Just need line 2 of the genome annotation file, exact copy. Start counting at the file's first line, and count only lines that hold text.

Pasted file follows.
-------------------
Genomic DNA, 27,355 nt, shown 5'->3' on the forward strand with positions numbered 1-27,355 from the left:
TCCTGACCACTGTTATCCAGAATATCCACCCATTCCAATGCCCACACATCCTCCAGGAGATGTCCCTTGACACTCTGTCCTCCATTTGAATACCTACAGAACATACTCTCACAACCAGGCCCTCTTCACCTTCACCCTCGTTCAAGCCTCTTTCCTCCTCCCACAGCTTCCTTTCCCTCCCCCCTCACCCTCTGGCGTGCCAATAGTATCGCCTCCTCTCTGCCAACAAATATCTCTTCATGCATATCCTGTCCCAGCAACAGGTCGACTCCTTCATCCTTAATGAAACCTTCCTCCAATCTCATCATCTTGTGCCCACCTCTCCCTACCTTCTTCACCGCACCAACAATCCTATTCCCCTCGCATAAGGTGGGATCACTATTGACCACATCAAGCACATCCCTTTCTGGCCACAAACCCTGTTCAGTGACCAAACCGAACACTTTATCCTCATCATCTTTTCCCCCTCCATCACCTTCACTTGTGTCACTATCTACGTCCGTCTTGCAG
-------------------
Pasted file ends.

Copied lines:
TCCTGACCACTGTTATCCAGAATATCCACCCATTCCAATGCCCACACATCCTCCAGGAGATGTCCCTTGACACTCTGTCCTCCATTTGAATACCTACAGAACATACTCTCACAACCAGGCCCTCTTCACCTTCACCCTCGTTCAAGCCTCTTTCCTCCTCCCACAGCTTCCTTTCCCTCCCCCCTCACCCTCTGGCGTGCCAATAGTATCGCCTCCTCTCTGCCAACAAATATCTCTTCATGCATATCCTGTCCCAGCAACAGGTCGACTCCTTCATCCTTAATGAAACCTTCCTCCAATCTCATCATCTTGTGCCCACCTCTCCCTACCTTCTTCACCGCACCAACAATCCTATTCCCCTCGCATAAGGTGGGATCACTATTGACCACATCAAGCACATCCCTTTCTGGCCACAAACCCTGTTCAGTGACCAAACCGAACACTTTATCCTCATCATCTTTTCCCCCTCCATCACCTTCACTTGTGTCACTATCTACGTCCGTCTTGCAG